An anthropologist suggests a new way of looking at the topic:
When distinguishing between a wolf and a dog, we face the classic challenge of being able to sort out differences on a meaningful level. Indeed, one cannot do this without engaging the issue of meaning. Do we have here essentially ‘the same animal’ or two quite clearly different species and beings, as different as humans and Neanderthals, for example (or even more so)? One of the challenges in these questions is that they do not have straightforward scientific or biological answers – we need other toolkits in our conceptual frameworks. One such conceptual framework comes from biosemiotics, an interdisciplinary approach that recognises the fundamental importance of molecules and other biological markers in shaping our existence but also readily acknowledges that there is no hard and fast line between biology and philosophy, or biology and culture.
As a whole, biosemioticians aim to make sense of the signs present in ecology, and track the ways in which such signs both mediate and are mediated by relationships that exist across different organisms. … Katja Pettinen, “Will We Ever Know the Difference Between a Wolf and a Dog?” at RealClearScience
An interesting approach.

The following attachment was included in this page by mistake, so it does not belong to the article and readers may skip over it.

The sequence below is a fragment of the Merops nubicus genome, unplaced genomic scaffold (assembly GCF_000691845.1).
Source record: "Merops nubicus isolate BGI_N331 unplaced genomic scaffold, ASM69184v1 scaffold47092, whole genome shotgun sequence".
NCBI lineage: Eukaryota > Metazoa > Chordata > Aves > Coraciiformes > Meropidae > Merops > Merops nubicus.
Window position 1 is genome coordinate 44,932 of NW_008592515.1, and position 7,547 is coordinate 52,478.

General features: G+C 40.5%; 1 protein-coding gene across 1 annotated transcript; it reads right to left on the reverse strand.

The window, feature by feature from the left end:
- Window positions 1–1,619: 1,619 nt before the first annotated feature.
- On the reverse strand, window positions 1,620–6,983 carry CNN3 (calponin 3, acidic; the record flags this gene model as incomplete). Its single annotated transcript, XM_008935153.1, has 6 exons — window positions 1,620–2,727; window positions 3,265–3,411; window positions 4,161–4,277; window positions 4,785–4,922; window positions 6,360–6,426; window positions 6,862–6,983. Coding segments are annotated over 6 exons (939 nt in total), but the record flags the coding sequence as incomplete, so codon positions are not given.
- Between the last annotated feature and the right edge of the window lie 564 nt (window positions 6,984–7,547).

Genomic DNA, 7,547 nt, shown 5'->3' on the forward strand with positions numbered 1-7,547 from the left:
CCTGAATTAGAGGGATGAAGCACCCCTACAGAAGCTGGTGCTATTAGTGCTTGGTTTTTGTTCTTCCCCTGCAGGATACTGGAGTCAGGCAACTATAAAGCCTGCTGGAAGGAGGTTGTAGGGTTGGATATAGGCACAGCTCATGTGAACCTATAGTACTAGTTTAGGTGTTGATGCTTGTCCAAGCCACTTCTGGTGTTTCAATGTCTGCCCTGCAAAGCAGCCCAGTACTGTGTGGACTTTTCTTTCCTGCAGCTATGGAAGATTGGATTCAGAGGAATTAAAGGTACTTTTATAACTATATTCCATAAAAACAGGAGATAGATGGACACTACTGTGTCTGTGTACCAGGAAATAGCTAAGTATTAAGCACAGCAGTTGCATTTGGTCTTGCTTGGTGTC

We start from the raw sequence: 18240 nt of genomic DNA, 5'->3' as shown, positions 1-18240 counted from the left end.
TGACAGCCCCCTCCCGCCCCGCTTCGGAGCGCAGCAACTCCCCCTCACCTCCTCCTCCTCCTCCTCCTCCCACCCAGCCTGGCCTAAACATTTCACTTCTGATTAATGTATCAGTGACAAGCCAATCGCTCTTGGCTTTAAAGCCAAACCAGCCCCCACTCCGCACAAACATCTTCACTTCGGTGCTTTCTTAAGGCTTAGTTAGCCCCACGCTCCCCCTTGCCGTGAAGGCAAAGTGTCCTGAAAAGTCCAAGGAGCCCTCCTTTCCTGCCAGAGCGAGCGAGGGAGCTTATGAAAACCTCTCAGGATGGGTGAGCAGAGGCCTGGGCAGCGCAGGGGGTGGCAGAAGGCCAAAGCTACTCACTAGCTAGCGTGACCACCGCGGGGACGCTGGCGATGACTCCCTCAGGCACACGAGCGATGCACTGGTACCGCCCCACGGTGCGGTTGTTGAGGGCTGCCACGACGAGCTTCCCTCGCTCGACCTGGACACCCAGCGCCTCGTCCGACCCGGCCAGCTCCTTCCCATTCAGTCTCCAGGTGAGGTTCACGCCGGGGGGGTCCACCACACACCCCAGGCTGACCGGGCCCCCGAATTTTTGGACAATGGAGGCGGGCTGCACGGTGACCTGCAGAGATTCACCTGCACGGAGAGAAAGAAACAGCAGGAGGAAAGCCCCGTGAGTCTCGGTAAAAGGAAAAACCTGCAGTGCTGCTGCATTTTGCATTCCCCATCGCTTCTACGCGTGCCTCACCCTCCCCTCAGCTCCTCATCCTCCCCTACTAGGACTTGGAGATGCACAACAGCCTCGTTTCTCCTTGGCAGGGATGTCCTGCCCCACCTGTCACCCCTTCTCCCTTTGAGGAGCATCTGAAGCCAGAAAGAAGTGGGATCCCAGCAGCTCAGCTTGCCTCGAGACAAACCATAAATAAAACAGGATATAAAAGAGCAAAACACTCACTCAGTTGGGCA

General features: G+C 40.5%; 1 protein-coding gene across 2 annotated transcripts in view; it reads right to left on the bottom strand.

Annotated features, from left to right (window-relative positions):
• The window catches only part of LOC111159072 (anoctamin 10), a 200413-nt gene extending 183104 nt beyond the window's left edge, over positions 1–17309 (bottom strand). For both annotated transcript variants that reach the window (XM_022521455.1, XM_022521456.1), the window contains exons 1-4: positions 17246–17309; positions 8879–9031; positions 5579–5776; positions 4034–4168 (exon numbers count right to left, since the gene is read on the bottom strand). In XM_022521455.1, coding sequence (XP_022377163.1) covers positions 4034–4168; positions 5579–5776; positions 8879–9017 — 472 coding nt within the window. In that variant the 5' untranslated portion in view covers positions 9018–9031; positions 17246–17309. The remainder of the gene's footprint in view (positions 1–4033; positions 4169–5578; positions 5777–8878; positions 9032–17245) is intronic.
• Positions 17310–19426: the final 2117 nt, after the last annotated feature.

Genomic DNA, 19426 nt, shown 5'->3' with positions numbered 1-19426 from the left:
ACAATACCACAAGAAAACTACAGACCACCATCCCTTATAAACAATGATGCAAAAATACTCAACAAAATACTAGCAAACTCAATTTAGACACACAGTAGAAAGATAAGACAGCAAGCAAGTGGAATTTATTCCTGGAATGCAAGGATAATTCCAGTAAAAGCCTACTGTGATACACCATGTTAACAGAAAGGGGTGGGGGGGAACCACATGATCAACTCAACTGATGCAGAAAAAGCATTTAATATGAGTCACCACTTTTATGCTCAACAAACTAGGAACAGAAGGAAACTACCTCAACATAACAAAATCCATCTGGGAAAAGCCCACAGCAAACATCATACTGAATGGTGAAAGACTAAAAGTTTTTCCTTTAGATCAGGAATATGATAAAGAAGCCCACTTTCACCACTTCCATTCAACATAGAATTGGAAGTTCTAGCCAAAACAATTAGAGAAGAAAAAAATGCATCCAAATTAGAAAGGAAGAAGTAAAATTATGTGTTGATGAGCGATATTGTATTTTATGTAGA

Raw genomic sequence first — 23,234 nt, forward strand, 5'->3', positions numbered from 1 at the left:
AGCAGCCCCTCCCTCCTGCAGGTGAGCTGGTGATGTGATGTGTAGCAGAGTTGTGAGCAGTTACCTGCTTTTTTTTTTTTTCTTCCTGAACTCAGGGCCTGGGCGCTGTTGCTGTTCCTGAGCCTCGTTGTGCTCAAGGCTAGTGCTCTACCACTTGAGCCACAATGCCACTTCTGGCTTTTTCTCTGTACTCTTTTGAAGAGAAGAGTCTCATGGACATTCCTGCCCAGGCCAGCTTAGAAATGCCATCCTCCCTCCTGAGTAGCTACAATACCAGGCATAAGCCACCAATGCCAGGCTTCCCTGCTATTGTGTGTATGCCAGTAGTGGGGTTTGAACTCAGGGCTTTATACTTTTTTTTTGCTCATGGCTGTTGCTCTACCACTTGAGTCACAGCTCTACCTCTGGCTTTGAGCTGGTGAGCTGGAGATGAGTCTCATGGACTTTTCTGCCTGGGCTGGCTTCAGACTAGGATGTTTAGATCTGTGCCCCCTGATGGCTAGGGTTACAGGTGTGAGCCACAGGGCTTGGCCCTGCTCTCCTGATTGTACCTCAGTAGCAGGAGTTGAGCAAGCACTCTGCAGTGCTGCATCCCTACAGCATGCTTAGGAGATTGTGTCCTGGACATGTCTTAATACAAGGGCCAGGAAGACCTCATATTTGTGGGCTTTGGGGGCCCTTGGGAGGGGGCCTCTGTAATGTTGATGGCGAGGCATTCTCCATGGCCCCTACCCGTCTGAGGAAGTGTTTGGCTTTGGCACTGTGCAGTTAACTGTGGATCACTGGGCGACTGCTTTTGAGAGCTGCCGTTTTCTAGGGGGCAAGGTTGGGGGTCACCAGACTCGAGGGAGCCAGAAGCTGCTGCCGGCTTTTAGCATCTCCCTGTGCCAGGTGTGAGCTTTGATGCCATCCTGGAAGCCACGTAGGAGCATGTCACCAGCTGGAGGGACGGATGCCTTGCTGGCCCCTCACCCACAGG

Perhaps most groups of canines have never been very separate for any length of time and that fact may have served them well.
Modern dog breeds were created in Victorian Britain. The evolution of the domestic dog goes back tens of thousands of years – however, the multiple forms we see today are just 150 years old. Before the Victorian era, there were different types of dog, but there were not that many, and they were largely defined by their function. They were like the colours of a rainbow: variations within each type, shading into each other at the margins. And many terms were used for the different dogs: breed, kind, race, sort, strain, type and variety. Michael Worboys, “How Humans Created the Modern Concept of Dog Breeds” at RealClearScience
The whole basis of the diversity, of course, is that humans controlled dogs’ breeding while feeding and protecting them. Otherwise, they’d all be wolfhounds in a few generations. Worboys offers some information about the recreation of the giant Irish wolfhound.
See also: A physicist looks at biology’s problem of “speciation” in humans
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